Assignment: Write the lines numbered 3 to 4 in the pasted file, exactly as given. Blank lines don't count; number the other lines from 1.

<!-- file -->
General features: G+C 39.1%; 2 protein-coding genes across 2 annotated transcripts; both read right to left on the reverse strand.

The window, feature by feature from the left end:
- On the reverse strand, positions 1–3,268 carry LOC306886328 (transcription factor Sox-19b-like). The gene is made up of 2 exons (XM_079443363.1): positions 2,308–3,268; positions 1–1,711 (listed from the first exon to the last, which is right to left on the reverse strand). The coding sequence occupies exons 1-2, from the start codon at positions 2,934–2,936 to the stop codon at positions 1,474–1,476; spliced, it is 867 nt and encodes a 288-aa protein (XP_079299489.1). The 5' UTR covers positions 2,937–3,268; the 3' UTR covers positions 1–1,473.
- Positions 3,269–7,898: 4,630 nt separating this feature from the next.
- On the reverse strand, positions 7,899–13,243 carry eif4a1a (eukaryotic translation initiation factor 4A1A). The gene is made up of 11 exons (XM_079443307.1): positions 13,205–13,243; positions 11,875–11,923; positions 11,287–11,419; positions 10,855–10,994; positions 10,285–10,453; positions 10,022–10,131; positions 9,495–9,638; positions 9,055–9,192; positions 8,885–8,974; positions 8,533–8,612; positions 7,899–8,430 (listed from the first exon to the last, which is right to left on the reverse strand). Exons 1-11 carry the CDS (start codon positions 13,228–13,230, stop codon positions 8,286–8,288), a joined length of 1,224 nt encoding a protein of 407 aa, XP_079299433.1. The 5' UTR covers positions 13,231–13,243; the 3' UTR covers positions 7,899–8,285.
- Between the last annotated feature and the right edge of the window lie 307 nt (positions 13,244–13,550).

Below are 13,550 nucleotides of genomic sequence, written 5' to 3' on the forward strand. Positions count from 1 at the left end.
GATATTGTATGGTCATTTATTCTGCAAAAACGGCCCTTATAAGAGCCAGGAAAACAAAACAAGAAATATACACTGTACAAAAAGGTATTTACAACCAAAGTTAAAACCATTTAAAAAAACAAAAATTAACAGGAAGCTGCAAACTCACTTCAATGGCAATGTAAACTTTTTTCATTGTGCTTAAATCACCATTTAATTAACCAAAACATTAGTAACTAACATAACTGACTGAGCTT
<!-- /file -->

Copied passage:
- On the reverse strand, positions 1–3,268 carry LOC306886328 (transcription factor Sox-19b-like). The gene is made up of 2 exons (XM_079443363.1): positions 2,308–3,268; positions 1–1,711 (listed from the first exon to the last, which is right to left on the reverse strand). The coding sequence occupies exons 1-2, from the start codon at positions 2,934–2,936 to the stop codon at positions 1,474–1,476; spliced, it is 867 nt and encodes a 288-aa protein (XP_079299489.1). The 5' UTR covers positions 2,937–3,268; the 3' UTR covers positions 1–1,473.
- Positions 3,269–7,898: 4,630 nt separating this feature from the next.